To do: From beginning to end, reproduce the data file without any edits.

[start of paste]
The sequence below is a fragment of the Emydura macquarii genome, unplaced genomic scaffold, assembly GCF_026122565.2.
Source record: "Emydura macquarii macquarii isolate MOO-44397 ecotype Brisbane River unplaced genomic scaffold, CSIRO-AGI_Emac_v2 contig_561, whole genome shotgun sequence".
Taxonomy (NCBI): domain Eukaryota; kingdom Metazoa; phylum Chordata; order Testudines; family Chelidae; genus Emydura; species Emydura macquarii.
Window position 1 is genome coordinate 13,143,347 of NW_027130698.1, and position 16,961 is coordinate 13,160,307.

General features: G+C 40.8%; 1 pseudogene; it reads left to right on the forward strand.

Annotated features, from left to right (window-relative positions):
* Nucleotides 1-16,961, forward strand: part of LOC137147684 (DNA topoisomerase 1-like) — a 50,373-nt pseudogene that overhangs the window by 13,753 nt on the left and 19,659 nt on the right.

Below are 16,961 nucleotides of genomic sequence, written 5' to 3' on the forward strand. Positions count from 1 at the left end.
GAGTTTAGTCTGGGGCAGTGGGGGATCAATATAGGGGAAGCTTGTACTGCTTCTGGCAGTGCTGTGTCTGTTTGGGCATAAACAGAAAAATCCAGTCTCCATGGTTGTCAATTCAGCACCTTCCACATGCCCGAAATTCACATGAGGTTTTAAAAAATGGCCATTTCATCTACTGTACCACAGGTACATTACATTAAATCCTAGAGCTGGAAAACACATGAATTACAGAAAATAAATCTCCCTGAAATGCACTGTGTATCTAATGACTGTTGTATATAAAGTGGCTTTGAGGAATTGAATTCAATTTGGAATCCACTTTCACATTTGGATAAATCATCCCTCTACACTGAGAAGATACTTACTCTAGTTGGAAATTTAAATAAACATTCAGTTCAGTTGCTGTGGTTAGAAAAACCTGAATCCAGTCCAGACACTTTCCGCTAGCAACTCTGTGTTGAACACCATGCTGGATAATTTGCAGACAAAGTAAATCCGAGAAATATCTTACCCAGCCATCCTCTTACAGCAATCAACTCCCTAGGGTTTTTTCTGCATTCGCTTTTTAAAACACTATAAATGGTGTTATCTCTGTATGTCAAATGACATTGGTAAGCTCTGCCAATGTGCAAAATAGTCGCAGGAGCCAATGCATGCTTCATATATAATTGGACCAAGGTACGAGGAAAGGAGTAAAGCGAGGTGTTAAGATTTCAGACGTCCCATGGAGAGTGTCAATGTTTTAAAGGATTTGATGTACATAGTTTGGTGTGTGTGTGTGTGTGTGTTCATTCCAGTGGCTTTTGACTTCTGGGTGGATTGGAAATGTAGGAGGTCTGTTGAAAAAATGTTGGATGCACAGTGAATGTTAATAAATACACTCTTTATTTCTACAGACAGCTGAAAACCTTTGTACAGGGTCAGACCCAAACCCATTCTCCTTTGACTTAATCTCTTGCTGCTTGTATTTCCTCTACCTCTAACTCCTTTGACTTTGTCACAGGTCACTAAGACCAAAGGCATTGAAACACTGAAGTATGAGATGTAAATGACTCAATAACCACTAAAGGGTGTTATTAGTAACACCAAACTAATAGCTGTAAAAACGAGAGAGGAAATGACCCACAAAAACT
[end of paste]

The sequence below is a fragment of the Emydura macquarii genome, unplaced genomic scaffold, assembly GCF_026122565.2.
Source record: "Emydura macquarii macquarii isolate MOO-44397 ecotype Brisbane River unplaced genomic scaffold, CSIRO-AGI_Emac_v2 contig_561, whole genome shotgun sequence".
Taxonomy (NCBI): domain Eukaryota; kingdom Metazoa; phylum Chordata; order Testudines; family Chelidae; genus Emydura; species Emydura macquarii.
Window position 1 is genome coordinate 13,143,347 of NW_027130698.1, and position 16,961 is coordinate 13,160,307.

General features: G+C 40.8%; 1 pseudogene; it reads left to right on the forward strand.

Annotated features, from left to right (window-relative positions):
* Nucleotides 1-16,961, forward strand: part of LOC137147684 (DNA topoisomerase 1-like) — a 50,373-nt pseudogene that overhangs the window by 13,753 nt on the left and 19,659 nt on the right.

Below are 16,961 nucleotides of genomic sequence, written 5' to 3' on the forward strand. Positions count from 1 at the left end.
GAGTTTAGTCTGGGGCAGTGGGGGATCAATATAGGGGAAGCTTGTACTGCTTCTGGCAGTGCTGTGTCTGTTTGGGCATAAACAGAAAAATCCAGTCTCCATGGTTGTCAATTCAGCACCTTCCACATGCCCGAAATTCACATGAGGTTTTAAAAAATGGCCATTTCATCTACTGTACCACAGGTACATTACATTAAATCCTAGAGCTGGAAAACACATGAATTACAGAAAATAAATCTCCCTGAAATGCACTGTGTATCTAATGACTGTTGTATATAAAGTGGCTTTGAGGAATTGAATTCAATTTGGAATCCACTTTCACATTTGGATAAATCATCCCTCTACACTGAGAAGATACTTACTCTAGTTGGAAATTTAAATAAACATTCAGTTCAGTTGCTGTGGTTAGAAAAACCTGAATCCAGTCCAGACACTTTCCGCTAGCAACTCTGTGTTGAACACCATGCTGGATAATTTGCAGACAAAGTAAATCCGAGAAATATCTTACCCAGCCATCCTCTTACAGCAATCAACTCCCTAGGGTTTTTTCTGCATTCGCTTTTTAAAACACTATAAATGGTGTTATCTCTGTATGTCAAATGACATTGGTAAGCTCTGCCAATGTGCAAAATAGTCGCAGGAGCCAATGCATGCTTCATATATAATTGGACCAAGGTACGAGGAAAGGAGTAAAGCGAGGTGTTAAGATTTCAGACGTCCCATGGAGAGTGTCAATGTTTTAAAGGATTTGATGTACATAGTTTGGTGTGTGTGTGTGTGTGTGTTCATTCCAGTGGCTTTTGACTTCTGGGTGGATTGGAAATGTAGGAGGTCTGTTGAAAAAATGTTGGATGCACAGTGAATGTTAATAAATACACTCTTTATTTCTACAGACAGCTGAAAACCTTTGTACAGGGTCAGACCCAAACCCATTCTCCTTTGACTTAATCTCTTGCTGCTTGTATTTCCTCTACCTCTAACTCCTTTGACTTTGTCACAGGTCACTAAGACCAAAGGCATTGAAACACTGAAGTATGAGATGTAAATGACTCAATAACCACTAAAGGGTGTTATTAGTAACACCAAACTAATAGCTGTAAAAACGAGAGAGGAAATGACCCACAAAAACT